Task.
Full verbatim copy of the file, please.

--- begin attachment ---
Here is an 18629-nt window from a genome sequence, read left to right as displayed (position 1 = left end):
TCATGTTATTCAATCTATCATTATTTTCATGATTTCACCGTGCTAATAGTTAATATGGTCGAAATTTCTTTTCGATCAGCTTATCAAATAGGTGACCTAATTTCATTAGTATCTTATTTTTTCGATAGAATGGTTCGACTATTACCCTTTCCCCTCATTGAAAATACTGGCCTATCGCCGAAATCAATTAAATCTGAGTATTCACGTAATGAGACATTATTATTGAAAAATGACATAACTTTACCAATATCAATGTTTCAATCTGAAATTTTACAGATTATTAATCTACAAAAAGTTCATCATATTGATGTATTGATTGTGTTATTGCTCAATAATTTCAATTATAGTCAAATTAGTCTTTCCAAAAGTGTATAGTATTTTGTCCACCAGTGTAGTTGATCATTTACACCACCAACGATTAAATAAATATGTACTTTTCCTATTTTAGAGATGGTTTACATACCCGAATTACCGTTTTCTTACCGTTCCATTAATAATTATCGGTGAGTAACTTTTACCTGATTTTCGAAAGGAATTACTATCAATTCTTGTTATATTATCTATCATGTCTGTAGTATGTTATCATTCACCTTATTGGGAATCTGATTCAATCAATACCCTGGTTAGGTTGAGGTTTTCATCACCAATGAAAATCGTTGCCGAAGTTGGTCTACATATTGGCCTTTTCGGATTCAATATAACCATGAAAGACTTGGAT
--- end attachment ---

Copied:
Here is an 18629-nt window from a genome sequence, read left to right as displayed (position 1 = left end):
TCATGTTATTCAATCTATCATTATTTTCATGATTTCACCGTGCTAATAGTTAATATGGTCGAAATTTCTTTTCGATCAGCTTATCAAATAGGTGACCTAATTTCATTAGTATCTTATTTTTTCGATAGAATGGTTCGACTATTACCCTTTCCCCTCATTGAAAATACTGGCCTATCGCCGAAATCAATTAAATCTGAGTATTCACGTAATGAGACATTATTATTGAAAAATGACATAACTTTACCAATATCAATGTTTCAATCTGAAATTTTACAGATTATTAATCTACAAAAAGTTCATCATATTGATGTATTGATTGTGTTATTGCTCAATAATTTCAATTATAGTCAAATTAGTCTTTCCAAAAGTGTATAGTATTTTGTCCACCAGTGTAGTTGATCATTTACACCACCAACGATTAAATAAATATGTACTTTTCCTATTTTAGAGATGGTTTACATACCCGAATTACCGTTTTCTTACCGTTCCATTAATAATTATCGGTGAGTAACTTTTACCTGATTTTCGAAAGGAATTACTATCAATTCTTGTTATATTATCTATCATGTCTGTAGTATGTTATCATTCACCTTATTGGGAATCTGATTCAATCAATACCCTGGTTAGGTTGAGGTTTTCATCACCAATGAAAATCGTTGCCGAAGTTGGTCTACATATTGGCCTTTTCGGATTCAATATAACCATGAAAGACTTGGAT